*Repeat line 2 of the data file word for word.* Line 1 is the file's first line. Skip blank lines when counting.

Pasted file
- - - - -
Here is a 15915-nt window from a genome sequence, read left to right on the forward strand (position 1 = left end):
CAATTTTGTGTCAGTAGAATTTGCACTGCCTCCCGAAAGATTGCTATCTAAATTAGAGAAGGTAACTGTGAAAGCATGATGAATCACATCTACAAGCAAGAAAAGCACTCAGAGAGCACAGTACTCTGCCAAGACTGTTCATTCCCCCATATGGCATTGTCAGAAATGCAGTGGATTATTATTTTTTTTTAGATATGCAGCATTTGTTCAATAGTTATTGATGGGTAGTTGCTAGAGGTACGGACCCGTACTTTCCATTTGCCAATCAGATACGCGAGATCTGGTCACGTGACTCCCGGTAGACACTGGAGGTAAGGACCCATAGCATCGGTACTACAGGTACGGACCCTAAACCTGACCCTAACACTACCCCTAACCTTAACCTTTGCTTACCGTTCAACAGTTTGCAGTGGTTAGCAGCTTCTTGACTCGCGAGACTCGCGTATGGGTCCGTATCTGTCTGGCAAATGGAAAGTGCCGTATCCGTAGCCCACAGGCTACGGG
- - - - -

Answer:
CAATTTTGTGTCAGTAGAATTTGCACTGCCTCCCGAAAGATTGCTATCTAAATTAGAGAAGGTAACTGTGAAAGCATGATGAATCACATCTACAAGCAAGAAAAGCACTCAGAGAGCACAGTACTCTGCCAAGACTGTTCATTCCCCCATATGGCATTGTCAGAAATGCAGTGGATTATTATTTTTTTTTAGATATGCAGCATTTGTTCAATAGTTATTGATGGGTAGTTGCTAGAGGTACGGACCCGTACTTTCCATTTGCCAATCAGATACGCGAGATCTGGTCACGTGACTCCCGGTAGACACTGGAGGTAAGGACCCATAGCATCGGTACTACAGGTACGGACCCTAAACCTGACCCTAACACTACCCCTAACCTTAACCTTTGCTTACCGTTCAACAGTTTGCAGTGGTTAGCAGCTTCTTGACTCGCGAGACTCGCGTATGGGTCCGTATCTGTCTGGCAAATGGAAAGTGCCGTATCCGTAGCCCACAGGCTACGGG